You may love abstract art, not like it at all or not understand exactly what it is. Here is a brief synopsis to help you get to know the practice and connect with abstract art. 

Jenny McGee - Abstract Painting

What Is Abstract Art?

Abstract Art is a departure from reality using a visual language of shape, form, colour and line to create a composition; the departure from accurate representation can be slight, partial or complete. The main characteristic of abstract art is that it has no recognisable subject.

Understanding abstract art is fairly easy – all you need is an open mind and a wandering imagination. The first step is to prepare yourself to look beyond the things you already know or recognize.

History of Abstract Art

The first signs of Abstraction can be traced to Impressionism, Post-Impressionism and Cubism; they all paved the way for non-representational art. Modern Abstract art was born in the early 20th century, it was considered completely radical for the time.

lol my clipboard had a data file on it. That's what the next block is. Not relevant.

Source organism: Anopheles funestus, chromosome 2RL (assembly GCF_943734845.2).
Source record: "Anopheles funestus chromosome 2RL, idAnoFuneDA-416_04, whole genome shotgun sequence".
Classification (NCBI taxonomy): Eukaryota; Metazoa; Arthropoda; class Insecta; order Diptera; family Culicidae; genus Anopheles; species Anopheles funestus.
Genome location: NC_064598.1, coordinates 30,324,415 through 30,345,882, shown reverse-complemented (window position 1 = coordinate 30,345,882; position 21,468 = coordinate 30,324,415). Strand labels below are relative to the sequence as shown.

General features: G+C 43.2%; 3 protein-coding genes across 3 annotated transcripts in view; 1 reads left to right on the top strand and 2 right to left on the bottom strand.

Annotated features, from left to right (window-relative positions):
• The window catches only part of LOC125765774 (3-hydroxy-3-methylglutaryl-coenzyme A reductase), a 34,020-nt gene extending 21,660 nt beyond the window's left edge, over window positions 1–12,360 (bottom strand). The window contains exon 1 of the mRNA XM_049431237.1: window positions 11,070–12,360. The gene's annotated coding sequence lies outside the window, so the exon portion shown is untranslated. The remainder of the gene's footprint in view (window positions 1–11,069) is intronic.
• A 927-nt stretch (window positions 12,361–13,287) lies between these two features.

Wassily Kandinsky is one of the most well-known early nonrepresentational abstract artists and is often credited by historians as the first.

Many trail artists take inspiration from historical references and are influenced by earlier artists.

Hal Campin - Abstract Painting
Georgina Thornton-Parr - Abstract painting

 Abstract art now lives in the art world in many forms. It can be two- and three-dimensional, it can be vast or small and can also be made with many materials on many surfaces.

Abstraction finds its roots in ‘intuition’ (of the artist) and ‘freedom’ (for the artist as well as for the viewer). While realism pays attention to actual detail, abstraction gives the artist the freedom to trust their intuition to create art that is equally worthy of an audience.